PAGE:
A long, strong and polished stick stood for a real sword. The loss of one’s stick was the same as a samurai losing his sword. Eternal grief and tears. At least half an hour of suffering. After all, it’s not so easy to find a strong stick in the forest. Branches from birch or pine will easily crumble in battle. For a good stick, you need to go to the river. A certain type of oily tree grows there. And if you break off a branch and work it, you get something almost like a katana. Or some other useful stuff.

We made a serious plan for the summer, me and my friend Anton. We want to assemble a real robot. A huge robot made of sticks. We stole nails from the garages of our parents, and I have my own real hammer, although it’s small. Of the entire robot, we were able to collect only the legs. Crooked, but long. At scale, the result of our work showed some flaws. Grown-ups chuckled at what we had managed to build, but we didn’t give up. We went on to other adventures.

One can also climb into an abandoned house that is half burned down.

— Let’s light a stove in there! — Kostya says.

Of course, we lit up the stove. Of course, the neighbors saw it. And some stern old lady—about thirty years old—lectured us and threatened to call the police. But we forgot about it. After all, Tvorila night was coming next. And everyone knows that on Tvorila night, kids have a constitutional right to mischief. On the street, between two fences, we would stretch out a fishing line. And a cyclist would fall into our trap, from whom one had to run away laughing. After all, he could catch you and give you a beating.

But we wouldn’t get caught. We’d go on misbehaving. And we’d elevate hooliganism to the level of art. We would create our own masterpiece called “The Sunflower Theft Scheme.” It would come into this world as all masterpieces should be born—by accident.

Our friend brought walkie-talkies from Germany that worked for one and a half kilometers. That was the real range, I’m telling you. Previously, we’d tried to make a phone out of fishing line and boxes, on which—we can honestly say—we couldn’t hear anything at all. But this was a real walkie-talkie! A serious thing. Walkie-talkies excited our imagination.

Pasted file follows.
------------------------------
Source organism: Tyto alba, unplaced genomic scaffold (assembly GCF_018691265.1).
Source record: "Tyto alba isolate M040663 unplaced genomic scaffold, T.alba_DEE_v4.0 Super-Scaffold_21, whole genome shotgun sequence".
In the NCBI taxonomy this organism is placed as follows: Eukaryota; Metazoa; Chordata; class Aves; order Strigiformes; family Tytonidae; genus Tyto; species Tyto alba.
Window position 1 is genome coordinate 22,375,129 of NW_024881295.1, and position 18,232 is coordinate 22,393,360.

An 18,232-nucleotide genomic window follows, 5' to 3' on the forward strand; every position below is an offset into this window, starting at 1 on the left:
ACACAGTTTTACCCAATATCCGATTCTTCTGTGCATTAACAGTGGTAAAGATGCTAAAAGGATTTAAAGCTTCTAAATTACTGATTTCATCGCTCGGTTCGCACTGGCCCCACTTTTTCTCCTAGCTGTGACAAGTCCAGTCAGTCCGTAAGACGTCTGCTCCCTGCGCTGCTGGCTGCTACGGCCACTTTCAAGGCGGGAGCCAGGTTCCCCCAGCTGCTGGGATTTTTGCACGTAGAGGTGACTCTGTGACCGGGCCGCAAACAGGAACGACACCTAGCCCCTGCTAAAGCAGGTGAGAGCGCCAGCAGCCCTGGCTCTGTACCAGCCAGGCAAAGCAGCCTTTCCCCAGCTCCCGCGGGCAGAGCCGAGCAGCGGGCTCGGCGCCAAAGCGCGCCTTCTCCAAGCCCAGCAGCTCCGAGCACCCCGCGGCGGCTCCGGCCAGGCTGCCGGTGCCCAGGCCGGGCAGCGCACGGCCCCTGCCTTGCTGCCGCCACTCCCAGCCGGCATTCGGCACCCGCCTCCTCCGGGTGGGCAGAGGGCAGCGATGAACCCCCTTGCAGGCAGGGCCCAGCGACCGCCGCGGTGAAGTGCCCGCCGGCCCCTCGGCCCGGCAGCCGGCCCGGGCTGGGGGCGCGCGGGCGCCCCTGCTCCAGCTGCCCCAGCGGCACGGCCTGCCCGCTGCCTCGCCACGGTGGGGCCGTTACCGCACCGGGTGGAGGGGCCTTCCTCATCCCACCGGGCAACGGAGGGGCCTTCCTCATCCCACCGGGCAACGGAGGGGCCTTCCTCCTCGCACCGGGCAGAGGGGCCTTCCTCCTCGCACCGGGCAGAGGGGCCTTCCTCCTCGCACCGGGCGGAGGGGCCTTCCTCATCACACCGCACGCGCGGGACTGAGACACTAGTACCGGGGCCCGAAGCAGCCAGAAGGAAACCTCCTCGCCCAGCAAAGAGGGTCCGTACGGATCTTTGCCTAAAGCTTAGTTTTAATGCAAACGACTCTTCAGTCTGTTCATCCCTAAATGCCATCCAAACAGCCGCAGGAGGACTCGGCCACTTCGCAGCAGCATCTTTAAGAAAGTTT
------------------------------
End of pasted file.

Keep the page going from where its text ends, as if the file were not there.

And now, on a dusty rural road, our mate is acting as a lookout. He’s using the walkie-talkie to transmit information about the presence of people from far away approaching our favorite place. Another mate is in touch with him. He is also walking next to the fence of the sunflower field, and he’s telling his accomplices that it is possible to proceed with the operation.

The third friend knocks out a board in the fence. Through the newly-made hole, our friend Anya slips in. She is small and skinny. She has an innocent and cunning face. But the main thing is that she runs fast. Anya grabs the target sunflower, breaks it off, and, together with the whole group, we run away from our imaginary pursuers. We run to our refuge. To the old birches: three trees grown together. On the bend of one birch, one meter up from the ground, one can sit and hide from grown-ups in the foliage. It’s where we can share scary stories and plan the future. For example, the long hike.

— Has anyone traveled far, far along the river?...

— I went up to the red pipe, where the new cooperative is.

— Did you go beyond it?

— My sister told me that further on there’s a bay — I remember.

— Have you been there?

— No. It’s very far. Couple of hours one way.

— Let’s ask our parents tomorrow to let us go for a walk for a little longer. Let’s say that we’ll go on a picnic. We’ll take some bread and sausages and let’s go with our bikes to the bay.

This is, of course, a special operation. Once every two to three hours, grown-ups are showing interest in where their children are and that nothing bad has happened to them. But now we need to get to the bay.

— And what is this “bay”?